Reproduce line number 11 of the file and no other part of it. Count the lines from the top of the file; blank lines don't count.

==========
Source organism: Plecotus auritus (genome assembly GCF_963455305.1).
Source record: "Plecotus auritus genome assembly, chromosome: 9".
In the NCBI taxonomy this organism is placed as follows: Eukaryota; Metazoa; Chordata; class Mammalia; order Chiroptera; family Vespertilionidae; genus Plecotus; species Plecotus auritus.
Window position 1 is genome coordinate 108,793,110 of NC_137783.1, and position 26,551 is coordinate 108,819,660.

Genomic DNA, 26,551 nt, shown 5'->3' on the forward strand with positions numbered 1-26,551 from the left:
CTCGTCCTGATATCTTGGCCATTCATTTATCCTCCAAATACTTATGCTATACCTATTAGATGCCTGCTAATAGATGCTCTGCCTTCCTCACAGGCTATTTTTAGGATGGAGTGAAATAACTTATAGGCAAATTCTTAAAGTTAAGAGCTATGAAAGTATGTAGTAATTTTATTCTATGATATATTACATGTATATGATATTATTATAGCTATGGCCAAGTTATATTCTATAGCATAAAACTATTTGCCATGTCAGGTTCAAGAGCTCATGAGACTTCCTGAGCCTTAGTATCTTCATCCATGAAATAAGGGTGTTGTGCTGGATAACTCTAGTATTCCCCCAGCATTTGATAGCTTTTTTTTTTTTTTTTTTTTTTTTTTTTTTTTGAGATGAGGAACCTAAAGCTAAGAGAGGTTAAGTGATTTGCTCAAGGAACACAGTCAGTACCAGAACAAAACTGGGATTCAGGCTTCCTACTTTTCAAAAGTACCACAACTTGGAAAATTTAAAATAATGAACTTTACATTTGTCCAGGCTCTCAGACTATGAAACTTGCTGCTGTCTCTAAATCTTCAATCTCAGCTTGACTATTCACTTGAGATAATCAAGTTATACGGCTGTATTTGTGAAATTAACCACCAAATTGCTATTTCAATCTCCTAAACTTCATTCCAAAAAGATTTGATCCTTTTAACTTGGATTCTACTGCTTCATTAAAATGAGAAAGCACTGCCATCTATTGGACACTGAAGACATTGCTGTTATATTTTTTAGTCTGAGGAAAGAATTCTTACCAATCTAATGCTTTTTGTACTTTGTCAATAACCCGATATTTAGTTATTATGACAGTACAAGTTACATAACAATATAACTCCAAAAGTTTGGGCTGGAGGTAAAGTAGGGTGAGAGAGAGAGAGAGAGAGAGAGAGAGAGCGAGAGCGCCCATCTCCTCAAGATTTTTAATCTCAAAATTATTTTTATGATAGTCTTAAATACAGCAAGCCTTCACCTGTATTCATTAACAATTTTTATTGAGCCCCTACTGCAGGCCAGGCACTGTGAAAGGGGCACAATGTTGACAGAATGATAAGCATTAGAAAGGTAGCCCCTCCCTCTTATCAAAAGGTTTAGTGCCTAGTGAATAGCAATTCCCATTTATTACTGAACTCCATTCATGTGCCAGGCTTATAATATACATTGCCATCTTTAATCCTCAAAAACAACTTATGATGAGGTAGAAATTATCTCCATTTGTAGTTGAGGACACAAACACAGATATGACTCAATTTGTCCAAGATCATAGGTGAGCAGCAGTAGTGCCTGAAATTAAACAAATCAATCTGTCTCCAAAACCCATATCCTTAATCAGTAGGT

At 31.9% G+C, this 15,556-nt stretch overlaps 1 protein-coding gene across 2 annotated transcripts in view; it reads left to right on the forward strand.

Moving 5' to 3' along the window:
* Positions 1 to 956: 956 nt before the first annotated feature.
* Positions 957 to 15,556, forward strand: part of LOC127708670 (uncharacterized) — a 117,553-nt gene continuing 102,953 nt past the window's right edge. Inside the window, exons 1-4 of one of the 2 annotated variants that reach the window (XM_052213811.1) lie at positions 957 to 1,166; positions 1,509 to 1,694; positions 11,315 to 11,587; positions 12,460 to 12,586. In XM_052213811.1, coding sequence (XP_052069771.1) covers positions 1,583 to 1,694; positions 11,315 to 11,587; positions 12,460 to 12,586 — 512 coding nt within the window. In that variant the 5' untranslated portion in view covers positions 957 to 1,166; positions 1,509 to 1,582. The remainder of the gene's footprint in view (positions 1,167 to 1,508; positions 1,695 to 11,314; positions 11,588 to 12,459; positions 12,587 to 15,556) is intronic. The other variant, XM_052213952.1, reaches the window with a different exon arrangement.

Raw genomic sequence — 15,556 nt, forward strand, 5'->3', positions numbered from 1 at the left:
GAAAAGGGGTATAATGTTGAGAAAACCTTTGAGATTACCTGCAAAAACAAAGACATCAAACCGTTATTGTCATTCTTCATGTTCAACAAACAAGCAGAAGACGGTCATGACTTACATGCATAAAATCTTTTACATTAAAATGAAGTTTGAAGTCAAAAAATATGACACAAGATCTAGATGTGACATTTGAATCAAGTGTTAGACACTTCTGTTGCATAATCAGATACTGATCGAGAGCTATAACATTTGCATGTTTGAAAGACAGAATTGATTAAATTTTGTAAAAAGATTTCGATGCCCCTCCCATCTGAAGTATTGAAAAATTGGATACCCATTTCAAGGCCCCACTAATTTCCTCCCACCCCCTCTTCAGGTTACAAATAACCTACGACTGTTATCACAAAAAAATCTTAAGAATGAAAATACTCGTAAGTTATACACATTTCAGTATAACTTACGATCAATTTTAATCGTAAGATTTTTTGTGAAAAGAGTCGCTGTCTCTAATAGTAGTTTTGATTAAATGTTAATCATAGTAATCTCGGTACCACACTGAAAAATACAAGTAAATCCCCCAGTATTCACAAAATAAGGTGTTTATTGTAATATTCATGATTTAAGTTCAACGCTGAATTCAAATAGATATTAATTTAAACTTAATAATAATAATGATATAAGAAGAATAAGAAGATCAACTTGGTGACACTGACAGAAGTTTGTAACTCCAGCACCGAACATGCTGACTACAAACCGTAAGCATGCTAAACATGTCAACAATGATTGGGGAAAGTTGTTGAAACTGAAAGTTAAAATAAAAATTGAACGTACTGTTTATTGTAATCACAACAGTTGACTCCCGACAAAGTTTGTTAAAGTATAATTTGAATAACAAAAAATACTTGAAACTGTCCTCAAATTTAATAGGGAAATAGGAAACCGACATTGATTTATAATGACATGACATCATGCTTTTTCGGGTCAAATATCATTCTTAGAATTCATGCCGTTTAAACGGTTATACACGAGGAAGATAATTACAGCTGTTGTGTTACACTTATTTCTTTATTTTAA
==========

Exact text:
Raw genomic sequence — 15,556 nt, forward strand, 5'->3', positions numbered from 1 at the left: